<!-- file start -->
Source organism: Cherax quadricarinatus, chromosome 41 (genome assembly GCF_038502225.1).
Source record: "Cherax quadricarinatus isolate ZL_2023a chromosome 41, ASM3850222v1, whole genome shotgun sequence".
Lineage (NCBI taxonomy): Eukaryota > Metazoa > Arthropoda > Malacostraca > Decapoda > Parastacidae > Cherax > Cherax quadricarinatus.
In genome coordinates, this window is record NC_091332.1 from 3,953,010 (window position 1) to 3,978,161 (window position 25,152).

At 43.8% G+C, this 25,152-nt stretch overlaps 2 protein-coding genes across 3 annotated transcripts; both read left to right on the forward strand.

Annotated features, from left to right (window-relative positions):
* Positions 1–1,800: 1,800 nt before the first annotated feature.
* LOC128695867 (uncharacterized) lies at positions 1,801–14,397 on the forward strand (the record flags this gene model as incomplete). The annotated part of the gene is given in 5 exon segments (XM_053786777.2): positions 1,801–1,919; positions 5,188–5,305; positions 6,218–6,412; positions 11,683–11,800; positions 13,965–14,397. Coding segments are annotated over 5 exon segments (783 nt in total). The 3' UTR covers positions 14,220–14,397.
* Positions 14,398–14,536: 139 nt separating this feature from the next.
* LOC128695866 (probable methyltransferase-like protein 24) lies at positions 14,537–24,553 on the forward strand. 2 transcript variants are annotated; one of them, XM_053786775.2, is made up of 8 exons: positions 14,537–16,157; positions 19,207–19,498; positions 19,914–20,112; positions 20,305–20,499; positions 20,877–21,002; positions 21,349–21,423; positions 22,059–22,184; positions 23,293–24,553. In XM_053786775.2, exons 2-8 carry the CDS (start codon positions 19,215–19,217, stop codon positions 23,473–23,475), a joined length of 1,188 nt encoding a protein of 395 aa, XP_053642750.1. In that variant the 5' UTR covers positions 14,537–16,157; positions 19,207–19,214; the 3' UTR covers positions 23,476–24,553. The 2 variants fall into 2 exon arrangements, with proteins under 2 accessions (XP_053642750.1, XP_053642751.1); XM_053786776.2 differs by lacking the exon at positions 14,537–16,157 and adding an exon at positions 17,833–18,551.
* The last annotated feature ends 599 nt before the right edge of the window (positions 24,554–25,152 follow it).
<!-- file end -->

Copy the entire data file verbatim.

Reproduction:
Source organism: Cherax quadricarinatus, chromosome 41 (genome assembly GCF_038502225.1).
Source record: "Cherax quadricarinatus isolate ZL_2023a chromosome 41, ASM3850222v1, whole genome shotgun sequence".
Lineage (NCBI taxonomy): Eukaryota > Metazoa > Arthropoda > Malacostraca > Decapoda > Parastacidae > Cherax > Cherax quadricarinatus.
In genome coordinates, this window is record NC_091332.1 from 3,953,010 (window position 1) to 3,978,161 (window position 25,152).

At 43.8% G+C, this 25,152-nt stretch overlaps 2 protein-coding genes across 3 annotated transcripts; both read left to right on the forward strand.

Annotated features, from left to right (window-relative positions):
* Positions 1–1,800: 1,800 nt before the first annotated feature.
* LOC128695867 (uncharacterized) lies at positions 1,801–14,397 on the forward strand (the record flags this gene model as incomplete). The annotated part of the gene is given in 5 exon segments (XM_053786777.2): positions 1,801–1,919; positions 5,188–5,305; positions 6,218–6,412; positions 11,683–11,800; positions 13,965–14,397. Coding segments are annotated over 5 exon segments (783 nt in total). The 3' UTR covers positions 14,220–14,397.
* Positions 14,398–14,536: 139 nt separating this feature from the next.
* LOC128695866 (probable methyltransferase-like protein 24) lies at positions 14,537–24,553 on the forward strand. 2 transcript variants are annotated; one of them, XM_053786775.2, is made up of 8 exons: positions 14,537–16,157; positions 19,207–19,498; positions 19,914–20,112; positions 20,305–20,499; positions 20,877–21,002; positions 21,349–21,423; positions 22,059–22,184; positions 23,293–24,553. In XM_053786775.2, exons 2-8 carry the CDS (start codon positions 19,215–19,217, stop codon positions 23,473–23,475), a joined length of 1,188 nt encoding a protein of 395 aa, XP_053642750.1. In that variant the 5' UTR covers positions 14,537–16,157; positions 19,207–19,214; the 3' UTR covers positions 23,476–24,553. The 2 variants fall into 2 exon arrangements, with proteins under 2 accessions (XP_053642750.1, XP_053642751.1); XM_053786776.2 differs by lacking the exon at positions 14,537–16,157 and adding an exon at positions 17,833–18,551.
* The last annotated feature ends 599 nt before the right edge of the window (positions 24,554–25,152 follow it).